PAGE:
In the late 1800s, my great grandmother Allena was one of John Harvey Kellogg’s 42 foster children in Battle Creek, Michigan until she ran away to California as a teenager. The details are unclear as to why this “incorrigible” girl fled her caregivers, but a little reading about the man offers some clues.
Evidently, Kellogg ascribed to the not-uncommon belief of the late 19th century that masturbation was the cause of a host of physical and mental ailments in both boys and girls. He believed that a more simple diet could help to curb the temptation, and so corn flakes were invented as part of his anti-masturbatory regimen. However, if corn flakes didn’t do the trick, genital mutilation would: circumcision for boys, and carbolic acid applied to the clitoris for girls (or complete removal of the clitoris and labia minora if corn flakes and acid proved ineffective).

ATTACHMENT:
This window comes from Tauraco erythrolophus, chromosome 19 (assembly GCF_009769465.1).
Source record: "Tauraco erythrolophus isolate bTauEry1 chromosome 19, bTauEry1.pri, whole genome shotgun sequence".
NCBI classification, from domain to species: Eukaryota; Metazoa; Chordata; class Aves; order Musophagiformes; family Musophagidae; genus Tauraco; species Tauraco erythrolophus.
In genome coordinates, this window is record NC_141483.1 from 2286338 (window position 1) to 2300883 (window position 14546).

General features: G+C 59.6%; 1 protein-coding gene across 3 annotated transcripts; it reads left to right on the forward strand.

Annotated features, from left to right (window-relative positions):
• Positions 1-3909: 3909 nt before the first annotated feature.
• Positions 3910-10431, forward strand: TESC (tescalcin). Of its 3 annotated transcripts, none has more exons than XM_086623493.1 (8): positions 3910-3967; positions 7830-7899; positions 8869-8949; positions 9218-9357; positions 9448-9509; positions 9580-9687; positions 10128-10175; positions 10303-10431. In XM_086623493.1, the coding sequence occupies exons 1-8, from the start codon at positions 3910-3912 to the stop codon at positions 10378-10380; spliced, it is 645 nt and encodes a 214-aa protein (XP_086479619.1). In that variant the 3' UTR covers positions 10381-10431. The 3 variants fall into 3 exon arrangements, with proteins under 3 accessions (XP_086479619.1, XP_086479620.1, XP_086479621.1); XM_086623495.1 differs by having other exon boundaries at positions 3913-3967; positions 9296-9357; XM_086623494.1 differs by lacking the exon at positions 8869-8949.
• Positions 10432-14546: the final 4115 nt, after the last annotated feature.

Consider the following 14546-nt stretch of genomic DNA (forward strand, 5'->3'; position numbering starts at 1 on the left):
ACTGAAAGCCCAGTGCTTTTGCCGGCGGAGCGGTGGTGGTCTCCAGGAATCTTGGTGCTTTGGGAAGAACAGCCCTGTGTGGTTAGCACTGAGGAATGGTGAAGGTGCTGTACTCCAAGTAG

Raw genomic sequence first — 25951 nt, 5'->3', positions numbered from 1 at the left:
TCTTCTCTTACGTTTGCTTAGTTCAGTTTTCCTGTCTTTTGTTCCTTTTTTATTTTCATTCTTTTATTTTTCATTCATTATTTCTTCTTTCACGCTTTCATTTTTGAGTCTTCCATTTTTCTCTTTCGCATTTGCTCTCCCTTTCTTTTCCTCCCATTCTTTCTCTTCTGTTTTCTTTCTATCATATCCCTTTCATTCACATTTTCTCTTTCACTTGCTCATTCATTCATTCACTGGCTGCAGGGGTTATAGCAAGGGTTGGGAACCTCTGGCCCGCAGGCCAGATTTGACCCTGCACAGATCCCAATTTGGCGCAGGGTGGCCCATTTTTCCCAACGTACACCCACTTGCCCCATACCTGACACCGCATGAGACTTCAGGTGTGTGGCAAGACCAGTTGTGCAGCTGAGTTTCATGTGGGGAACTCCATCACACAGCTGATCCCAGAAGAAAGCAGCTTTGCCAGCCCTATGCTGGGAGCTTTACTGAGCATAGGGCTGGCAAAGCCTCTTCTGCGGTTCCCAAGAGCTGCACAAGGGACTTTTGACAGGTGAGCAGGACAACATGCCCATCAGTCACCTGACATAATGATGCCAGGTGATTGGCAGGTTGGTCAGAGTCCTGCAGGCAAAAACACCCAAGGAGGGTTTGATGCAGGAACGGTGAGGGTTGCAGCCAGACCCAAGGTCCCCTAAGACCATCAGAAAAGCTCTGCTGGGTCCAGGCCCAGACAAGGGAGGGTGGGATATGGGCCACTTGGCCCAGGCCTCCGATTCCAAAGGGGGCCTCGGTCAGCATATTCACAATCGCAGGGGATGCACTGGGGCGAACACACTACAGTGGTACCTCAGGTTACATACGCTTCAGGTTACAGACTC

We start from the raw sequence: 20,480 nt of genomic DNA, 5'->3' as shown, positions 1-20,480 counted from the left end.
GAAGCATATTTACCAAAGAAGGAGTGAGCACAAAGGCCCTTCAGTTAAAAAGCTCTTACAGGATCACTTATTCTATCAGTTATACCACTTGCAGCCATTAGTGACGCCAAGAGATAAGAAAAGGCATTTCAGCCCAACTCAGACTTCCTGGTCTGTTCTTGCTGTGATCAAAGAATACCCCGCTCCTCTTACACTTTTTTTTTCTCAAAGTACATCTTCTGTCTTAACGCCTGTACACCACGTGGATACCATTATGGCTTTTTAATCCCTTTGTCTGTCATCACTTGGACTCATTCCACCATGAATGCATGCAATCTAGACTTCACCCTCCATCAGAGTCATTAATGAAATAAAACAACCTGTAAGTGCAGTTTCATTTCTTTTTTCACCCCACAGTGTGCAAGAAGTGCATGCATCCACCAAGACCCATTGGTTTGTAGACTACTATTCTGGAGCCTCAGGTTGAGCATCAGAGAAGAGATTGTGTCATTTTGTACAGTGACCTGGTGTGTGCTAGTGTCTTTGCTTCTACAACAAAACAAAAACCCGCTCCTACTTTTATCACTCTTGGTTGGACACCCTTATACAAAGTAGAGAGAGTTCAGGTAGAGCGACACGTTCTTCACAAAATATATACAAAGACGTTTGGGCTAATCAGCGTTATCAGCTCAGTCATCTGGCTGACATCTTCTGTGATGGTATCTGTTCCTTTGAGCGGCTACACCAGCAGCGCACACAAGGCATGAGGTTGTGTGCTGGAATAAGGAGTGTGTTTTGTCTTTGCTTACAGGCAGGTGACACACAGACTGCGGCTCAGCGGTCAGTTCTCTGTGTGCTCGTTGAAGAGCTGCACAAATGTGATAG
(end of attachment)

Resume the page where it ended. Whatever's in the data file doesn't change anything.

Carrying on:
It might surprise readers to know that it wasn’t until the mid-19th century that circumcision began to be considered for “medical” reasons, and that currently the United States is the only country where routine infant circumcision is performed for non-religious reasons. In America, we can thank the “War on Self-Pollution” for the fact that it is largely taken for granted today. As I indicated, Kellogg’s attitudes toward masturbation and his belief in circumcision as a cure were not unique for his time. As Dr. Robert Darby writes in his review of David Gollaher’s Circumcision: A History of the World’s Most Controversial Surgery, the fixation on the evil of masturbation stems back to the 18th century and had tremendous influence on the adoption of circumcision for medical purposes.